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    Posted April 10, 2015 11:45 pm 0Likes

    Wow, wonderful blog layout! How long have you been blogging for?
    you made blogging look easy. The overall look of your site is great, let alone
    the content!

  • Trackback: 11 vanor hos personer med dold depression | Sir_Pierre's Godispåse
  • aradhya
    Posted May 22, 2015 9:41 am 0Likes

    Getting out of depression doesn’t really needs any medication. Believe me. I have tried on myself. Simply by changing the way of thinking, I came out from a state of constant depression and now feel totally fit. Positive literature from Pt. Sri Ram Sharma Acharya helped me to cure my unhealthy thinking style. So, I would suggest everyone to go through his literature which is full of positive strength and energy. You can find his writings here-

  • deeennkay
    Posted July 1, 2015 4:46 am 0Likes

    Thank you – this makes so much sense. Sharing this on my facebook account in the hope of spreading this message wider!

  • Marie
    Posted July 1, 2015 11:32 am 0Likes

    ****APPLAUSE****!!!!!! This hit the nail right on the head. I don’t think it just applies to clinical depression. I’m ADHD and have had PTSD and exacerbated anxiety. Lots and lots of people with ADHD feel very misunderstood and it can be very isolating. We are desperate for our friends and family and coworkers to understand us, or even if they don’t completely, love us and accept us and appreciate us for who we are and help us be better. The problem often is that they want us to be better first and then love us. But it doesn’t really go that way most of the time, does it? We need the love and acceptance to have the safety to face the hardest things. We all have junk. We are all imperfect. We all have value. Best line in the article is in the last paragraph– “The only way to gain it is to spread it.” If only we all could get out of our glass houses and stop throwing stones and just be kinder, gentler, more accepting and loving of other people, wherever they are at, we could f-ing change the world. Makes me want to to take this article and turn it into a slide show with John Lennon’s “Imagine” playing in the background. Lexi, this is an exceptional piece of work. Keep sharing.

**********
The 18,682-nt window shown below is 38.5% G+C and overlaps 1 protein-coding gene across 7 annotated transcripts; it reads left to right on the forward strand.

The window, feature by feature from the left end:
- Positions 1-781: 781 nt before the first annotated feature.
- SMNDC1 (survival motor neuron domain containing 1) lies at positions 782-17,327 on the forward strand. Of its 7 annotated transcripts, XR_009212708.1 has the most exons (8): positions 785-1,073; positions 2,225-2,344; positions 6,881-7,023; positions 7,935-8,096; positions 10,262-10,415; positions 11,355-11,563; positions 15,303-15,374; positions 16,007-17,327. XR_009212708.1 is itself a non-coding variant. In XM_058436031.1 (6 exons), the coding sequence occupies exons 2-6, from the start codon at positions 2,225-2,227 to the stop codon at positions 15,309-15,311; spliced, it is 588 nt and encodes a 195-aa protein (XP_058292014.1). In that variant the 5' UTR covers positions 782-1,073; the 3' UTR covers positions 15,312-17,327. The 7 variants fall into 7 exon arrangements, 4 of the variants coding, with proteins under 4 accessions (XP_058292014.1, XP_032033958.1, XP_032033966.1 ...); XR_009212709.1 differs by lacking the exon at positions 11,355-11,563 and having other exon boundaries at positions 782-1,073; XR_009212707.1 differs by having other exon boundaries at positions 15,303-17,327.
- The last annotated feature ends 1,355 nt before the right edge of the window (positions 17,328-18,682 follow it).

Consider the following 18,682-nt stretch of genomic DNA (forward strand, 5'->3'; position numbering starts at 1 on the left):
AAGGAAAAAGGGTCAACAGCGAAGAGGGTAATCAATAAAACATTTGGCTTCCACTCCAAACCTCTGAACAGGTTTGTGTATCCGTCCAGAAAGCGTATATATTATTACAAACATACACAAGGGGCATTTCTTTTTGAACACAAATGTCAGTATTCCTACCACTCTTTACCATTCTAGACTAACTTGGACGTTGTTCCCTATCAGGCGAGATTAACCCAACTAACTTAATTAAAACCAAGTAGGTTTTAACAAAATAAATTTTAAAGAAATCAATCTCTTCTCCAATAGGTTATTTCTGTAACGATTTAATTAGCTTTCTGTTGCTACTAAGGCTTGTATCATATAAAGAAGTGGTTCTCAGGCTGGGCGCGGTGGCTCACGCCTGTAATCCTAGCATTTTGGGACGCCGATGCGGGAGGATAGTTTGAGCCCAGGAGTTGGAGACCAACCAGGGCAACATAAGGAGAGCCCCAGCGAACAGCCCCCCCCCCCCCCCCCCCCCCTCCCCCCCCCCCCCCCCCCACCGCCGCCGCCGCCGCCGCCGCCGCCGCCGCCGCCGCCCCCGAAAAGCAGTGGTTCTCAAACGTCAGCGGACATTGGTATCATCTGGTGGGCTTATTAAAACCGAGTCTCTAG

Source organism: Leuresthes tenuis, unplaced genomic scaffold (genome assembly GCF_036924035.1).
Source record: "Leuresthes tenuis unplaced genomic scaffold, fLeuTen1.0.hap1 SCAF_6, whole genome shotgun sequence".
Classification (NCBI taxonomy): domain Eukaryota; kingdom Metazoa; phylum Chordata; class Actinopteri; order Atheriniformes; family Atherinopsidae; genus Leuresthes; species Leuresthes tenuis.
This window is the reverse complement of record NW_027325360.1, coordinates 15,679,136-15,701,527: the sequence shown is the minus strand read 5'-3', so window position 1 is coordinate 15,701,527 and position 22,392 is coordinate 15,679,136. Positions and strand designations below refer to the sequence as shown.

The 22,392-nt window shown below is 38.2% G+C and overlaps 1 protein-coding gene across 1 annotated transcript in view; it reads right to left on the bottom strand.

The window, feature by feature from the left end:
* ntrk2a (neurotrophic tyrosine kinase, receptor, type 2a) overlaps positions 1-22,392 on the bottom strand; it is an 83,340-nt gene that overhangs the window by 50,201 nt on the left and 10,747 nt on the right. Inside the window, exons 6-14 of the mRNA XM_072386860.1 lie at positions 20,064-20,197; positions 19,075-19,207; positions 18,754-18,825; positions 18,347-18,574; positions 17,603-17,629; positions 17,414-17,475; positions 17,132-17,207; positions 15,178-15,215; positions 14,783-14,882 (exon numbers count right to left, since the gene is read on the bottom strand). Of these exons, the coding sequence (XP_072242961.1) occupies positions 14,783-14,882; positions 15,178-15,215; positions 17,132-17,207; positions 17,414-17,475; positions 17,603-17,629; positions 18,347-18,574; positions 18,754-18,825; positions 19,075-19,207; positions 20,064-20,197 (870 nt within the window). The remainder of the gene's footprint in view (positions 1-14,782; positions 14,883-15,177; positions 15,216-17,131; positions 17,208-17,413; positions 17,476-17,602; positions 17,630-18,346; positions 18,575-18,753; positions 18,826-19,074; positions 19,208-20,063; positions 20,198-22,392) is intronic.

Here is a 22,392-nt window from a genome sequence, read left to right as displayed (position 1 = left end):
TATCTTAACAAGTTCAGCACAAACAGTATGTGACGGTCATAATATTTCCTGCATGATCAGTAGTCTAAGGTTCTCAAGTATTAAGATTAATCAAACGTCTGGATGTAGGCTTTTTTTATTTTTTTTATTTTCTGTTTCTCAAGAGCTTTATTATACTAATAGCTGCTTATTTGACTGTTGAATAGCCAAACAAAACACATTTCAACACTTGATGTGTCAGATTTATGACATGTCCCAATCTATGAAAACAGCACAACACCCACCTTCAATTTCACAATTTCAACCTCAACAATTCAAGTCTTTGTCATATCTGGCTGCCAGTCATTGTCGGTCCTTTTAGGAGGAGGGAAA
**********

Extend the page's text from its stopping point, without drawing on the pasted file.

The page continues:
• mel
      Posted July 11, 2015 11:24 am 0Likes

      Thank you Marie. My 7 yr old has ADHD and I’m am constantly trying to find ways to understand.